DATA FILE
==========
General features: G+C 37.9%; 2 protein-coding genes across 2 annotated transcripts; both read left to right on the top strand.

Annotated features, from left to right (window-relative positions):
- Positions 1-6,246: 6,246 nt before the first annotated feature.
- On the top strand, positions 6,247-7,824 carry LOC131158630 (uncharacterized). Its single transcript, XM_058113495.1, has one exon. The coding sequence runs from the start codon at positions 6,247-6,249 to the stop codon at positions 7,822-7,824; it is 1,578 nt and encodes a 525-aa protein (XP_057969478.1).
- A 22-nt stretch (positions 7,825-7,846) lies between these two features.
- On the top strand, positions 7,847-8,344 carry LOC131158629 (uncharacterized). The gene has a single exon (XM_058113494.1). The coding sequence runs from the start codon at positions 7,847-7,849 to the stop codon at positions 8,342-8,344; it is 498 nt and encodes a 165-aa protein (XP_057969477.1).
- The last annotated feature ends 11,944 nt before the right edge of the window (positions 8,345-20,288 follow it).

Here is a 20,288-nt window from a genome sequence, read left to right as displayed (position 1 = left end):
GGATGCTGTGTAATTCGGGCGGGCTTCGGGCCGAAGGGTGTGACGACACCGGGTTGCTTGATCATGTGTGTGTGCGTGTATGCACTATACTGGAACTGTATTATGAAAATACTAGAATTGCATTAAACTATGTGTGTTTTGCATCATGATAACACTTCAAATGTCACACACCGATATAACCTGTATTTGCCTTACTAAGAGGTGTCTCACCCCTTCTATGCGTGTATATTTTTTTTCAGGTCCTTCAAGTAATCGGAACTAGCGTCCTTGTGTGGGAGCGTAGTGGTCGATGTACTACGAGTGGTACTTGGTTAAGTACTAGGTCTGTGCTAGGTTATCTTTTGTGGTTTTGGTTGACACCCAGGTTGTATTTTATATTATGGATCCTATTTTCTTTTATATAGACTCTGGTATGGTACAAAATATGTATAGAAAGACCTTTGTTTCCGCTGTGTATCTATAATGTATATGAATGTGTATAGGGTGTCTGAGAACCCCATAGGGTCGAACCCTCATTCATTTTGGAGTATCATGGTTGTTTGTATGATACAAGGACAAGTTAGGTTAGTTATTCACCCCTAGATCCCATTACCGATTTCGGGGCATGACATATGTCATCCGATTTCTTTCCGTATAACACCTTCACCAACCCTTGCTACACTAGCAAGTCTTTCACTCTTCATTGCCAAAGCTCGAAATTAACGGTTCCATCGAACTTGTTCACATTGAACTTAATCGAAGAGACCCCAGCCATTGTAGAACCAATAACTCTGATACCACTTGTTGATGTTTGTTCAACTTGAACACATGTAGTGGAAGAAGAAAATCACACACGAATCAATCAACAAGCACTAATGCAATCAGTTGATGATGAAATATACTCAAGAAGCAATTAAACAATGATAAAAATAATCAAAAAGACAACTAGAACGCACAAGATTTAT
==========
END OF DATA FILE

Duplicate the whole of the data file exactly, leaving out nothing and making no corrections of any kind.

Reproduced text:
General features: G+C 37.9%; 2 protein-coding genes across 2 annotated transcripts; both read left to right on the top strand.

Annotated features, from left to right (window-relative positions):
- Positions 1-6,246: 6,246 nt before the first annotated feature.
- On the top strand, positions 6,247-7,824 carry LOC131158630 (uncharacterized). Its single transcript, XM_058113495.1, has one exon. The coding sequence runs from the start codon at positions 6,247-6,249 to the stop codon at positions 7,822-7,824; it is 1,578 nt and encodes a 525-aa protein (XP_057969478.1).
- A 22-nt stretch (positions 7,825-7,846) lies between these two features.
- On the top strand, positions 7,847-8,344 carry LOC131158629 (uncharacterized). The gene has a single exon (XM_058113494.1). The coding sequence runs from the start codon at positions 7,847-7,849 to the stop codon at positions 8,342-8,344; it is 498 nt and encodes a 165-aa protein (XP_057969477.1).
- The last annotated feature ends 11,944 nt before the right edge of the window (positions 8,345-20,288 follow it).

Here is a 20,288-nt window from a genome sequence, read left to right as displayed (position 1 = left end):
GGATGCTGTGTAATTCGGGCGGGCTTCGGGCCGAAGGGTGTGACGACACCGGGTTGCTTGATCATGTGTGTGTGCGTGTATGCACTATACTGGAACTGTATTATGAAAATACTAGAATTGCATTAAACTATGTGTGTTTTGCATCATGATAACACTTCAAATGTCACACACCGATATAACCTGTATTTGCCTTACTAAGAGGTGTCTCACCCCTTCTATGCGTGTATATTTTTTTTCAGGTCCTTCAAGTAATCGGAACTAGCGTCCTTGTGTGGGAGCGTAGTGGTCGATGTACTACGAGTGGTACTTGGTTAAGTACTAGGTCTGTGCTAGGTTATCTTTTGTGGTTTTGGTTGACACCCAGGTTGTATTTTATATTATGGATCCTATTTTCTTTTATATAGACTCTGGTATGGTACAAAATATGTATAGAAAGACCTTTGTTTCCGCTGTGTATCTATAATGTATATGAATGTGTATAGGGTGTCTGAGAACCCCATAGGGTCGAACCCTCATTCATTTTGGAGTATCATGGTTGTTTGTATGATACAAGGACAAGTTAGGTTAGTTATTCACCCCTAGATCCCATTACCGATTTCGGGGCATGACATATGTCATCCGATTTCTTTCCGTATAACACCTTCACCAACCCTTGCTACACTAGCAAGTCTTTCACTCTTCATTGCCAAAGCTCGAAATTAACGGTTCCATCGAACTTGTTCACATTGAACTTAATCGAAGAGACCCCAGCCATTGTAGAACCAATAACTCTGATACCACTTGTTGATGTTTGTTCAACTTGAACACATGTAGTGGAAGAAGAAAATCACACACGAATCAATCAACAAGCACTAATGCAATCAGTTGATGATGAAATATACTCAAGAAGCAATTAAACAATGATAAAAATAATCAAAAAGACAACTAGAACGCACAAGATTTAT